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3 October 2008updated 27 Sep 2015 2:30am

Mary’s passage into Heaven

Dr Harry Hagopian discusses the importance of St Mary to the Armenian Church.

By Dr Harry Hagopian

On the 15th of August every year, or on the Sunday closest to this date, the Armenian Church world-wide celebrates the Feast of the Assumption of the Holy Mother of God. It is called Verapokhoum, denoting that Jesus came down to earth and ascended again to heaven with his mother, or else Nentchoum, to highlight the belief that St Mary was not dead, but only in an eternal slumber, until her assumption into heaven.

This feast is the fourth of five major ones commemorated by the Armenian Apostolic Church, and happens to be the oldest one dedicated to St Mary. It involves not only a solemn Divine Liturgy but also the populist blessing of the madagh, a mercy offering intended for the needy that is practised to this day in the Armenian patriarchates and some churches, as well as the traditional service of the blessing of the grapes or khaghogh orhnek.

Despite being the Mother of God, there is surprisingly scant information about St Mary’s life in the Bible. As a result, the double story of her death and assumption some three to fifteen years after the Resurrection has been preserved and passed on more through the Apostolic Traditions of the Church than on the basis of Holy Scripture.

St Bartholomew is one of the twelve apostles in the Synoptic Gospels of Sts Matthew, Mark and Luke, and his patronymic name in Aramaic is the Son of Tolmai (son of furrows). He is honoured as original co-founder, along with St Thaddeus, of the Church in Armenia – hence the appellation to both as the First Illuminators of the Armenian Nation. St Bartholomew was flayed for his Christian faith, and later became a martyr, as depicted in Michelangelo’s The Last Judgement in the Sistine Chapel of the Vatican showing him holding the knife of his martyrdom and with his flayed skin hanging from his arm.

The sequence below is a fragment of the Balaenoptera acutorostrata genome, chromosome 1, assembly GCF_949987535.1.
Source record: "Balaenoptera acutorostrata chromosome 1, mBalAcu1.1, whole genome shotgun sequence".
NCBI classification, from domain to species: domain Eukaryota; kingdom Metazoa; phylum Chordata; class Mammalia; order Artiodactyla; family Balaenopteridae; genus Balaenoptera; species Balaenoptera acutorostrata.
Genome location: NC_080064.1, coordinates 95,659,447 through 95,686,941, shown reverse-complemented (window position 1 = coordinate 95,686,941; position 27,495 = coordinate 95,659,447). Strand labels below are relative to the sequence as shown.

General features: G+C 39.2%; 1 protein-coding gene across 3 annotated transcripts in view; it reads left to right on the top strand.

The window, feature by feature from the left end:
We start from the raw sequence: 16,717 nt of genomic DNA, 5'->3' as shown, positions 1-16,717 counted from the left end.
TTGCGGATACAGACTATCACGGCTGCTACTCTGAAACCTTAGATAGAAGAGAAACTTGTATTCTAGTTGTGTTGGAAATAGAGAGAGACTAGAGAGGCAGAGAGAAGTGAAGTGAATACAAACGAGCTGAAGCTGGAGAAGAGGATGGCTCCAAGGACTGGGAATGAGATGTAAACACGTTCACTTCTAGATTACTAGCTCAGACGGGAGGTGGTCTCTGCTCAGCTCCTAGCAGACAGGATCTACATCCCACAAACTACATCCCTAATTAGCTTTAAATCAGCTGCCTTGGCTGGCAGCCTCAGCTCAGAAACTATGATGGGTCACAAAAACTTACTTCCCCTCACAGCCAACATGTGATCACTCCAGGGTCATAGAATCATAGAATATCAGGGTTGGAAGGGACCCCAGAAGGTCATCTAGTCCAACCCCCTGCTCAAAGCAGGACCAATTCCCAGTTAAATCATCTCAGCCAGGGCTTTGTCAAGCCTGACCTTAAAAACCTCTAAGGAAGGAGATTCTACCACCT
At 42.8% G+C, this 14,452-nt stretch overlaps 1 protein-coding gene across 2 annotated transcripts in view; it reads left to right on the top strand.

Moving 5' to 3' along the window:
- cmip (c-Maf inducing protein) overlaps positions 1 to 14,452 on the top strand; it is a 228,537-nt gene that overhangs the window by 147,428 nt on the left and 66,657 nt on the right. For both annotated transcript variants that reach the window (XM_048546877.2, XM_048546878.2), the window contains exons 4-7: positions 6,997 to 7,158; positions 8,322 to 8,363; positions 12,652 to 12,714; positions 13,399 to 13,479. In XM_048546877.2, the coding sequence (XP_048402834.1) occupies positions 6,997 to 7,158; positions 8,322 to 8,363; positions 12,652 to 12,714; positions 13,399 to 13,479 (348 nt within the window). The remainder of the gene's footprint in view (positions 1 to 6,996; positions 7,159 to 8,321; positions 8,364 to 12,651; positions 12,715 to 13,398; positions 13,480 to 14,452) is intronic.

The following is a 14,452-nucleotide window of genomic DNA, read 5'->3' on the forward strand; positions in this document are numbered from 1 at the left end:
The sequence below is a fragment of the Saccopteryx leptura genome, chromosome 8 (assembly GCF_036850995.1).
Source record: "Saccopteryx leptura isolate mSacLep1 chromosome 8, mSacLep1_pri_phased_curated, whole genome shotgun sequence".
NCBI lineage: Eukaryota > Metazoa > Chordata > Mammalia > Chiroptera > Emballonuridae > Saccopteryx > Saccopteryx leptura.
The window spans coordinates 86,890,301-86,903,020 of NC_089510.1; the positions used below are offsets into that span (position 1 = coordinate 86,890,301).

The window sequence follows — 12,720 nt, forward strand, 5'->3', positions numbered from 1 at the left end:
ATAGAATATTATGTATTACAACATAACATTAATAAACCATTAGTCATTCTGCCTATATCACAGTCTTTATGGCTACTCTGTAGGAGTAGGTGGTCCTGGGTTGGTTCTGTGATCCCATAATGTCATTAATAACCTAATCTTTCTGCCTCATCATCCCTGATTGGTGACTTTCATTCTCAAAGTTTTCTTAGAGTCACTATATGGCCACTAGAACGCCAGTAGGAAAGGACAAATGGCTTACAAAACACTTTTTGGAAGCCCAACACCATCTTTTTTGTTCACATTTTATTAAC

St Bartholomew, however, was absent from St Mary’s last moments on earth and did not participate at her burial service. Upon his return to Jerusalem, he very much wished to see her for the last time. Heeding his request, the apostles opened the tomb, yet they did not find St Mary’s remains. According to His promise, Jesus Christ had delivered His mother to His heavenly kingdom.

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The apostles gave St Bartholomew the board for consolation. According to the historiographer Moses of Khoren (Movses Khorenatsi, 5th CE), St Bartholomew brought the board to Armenia. It was kept in the province of Andzav, in a location called Darbnots. A church was built on the site, and a convent opened in St Mary’s honour.
The Armenian Church retains an abiding respect for St Mary on her being a mother, as much as on her saintly honesty, her unique spirit of humility, her virtuous behaviour and unselfish dedication. Her life should also set an example for relations between mothers and children and bear an impact on our definition of family units.

But above all, one must not forget that in bearing Jesus, in offering Him to the world, in watching Him die only to witness his empty tomb, this woman offered the world the Messiah – the new living Temple for Christians today.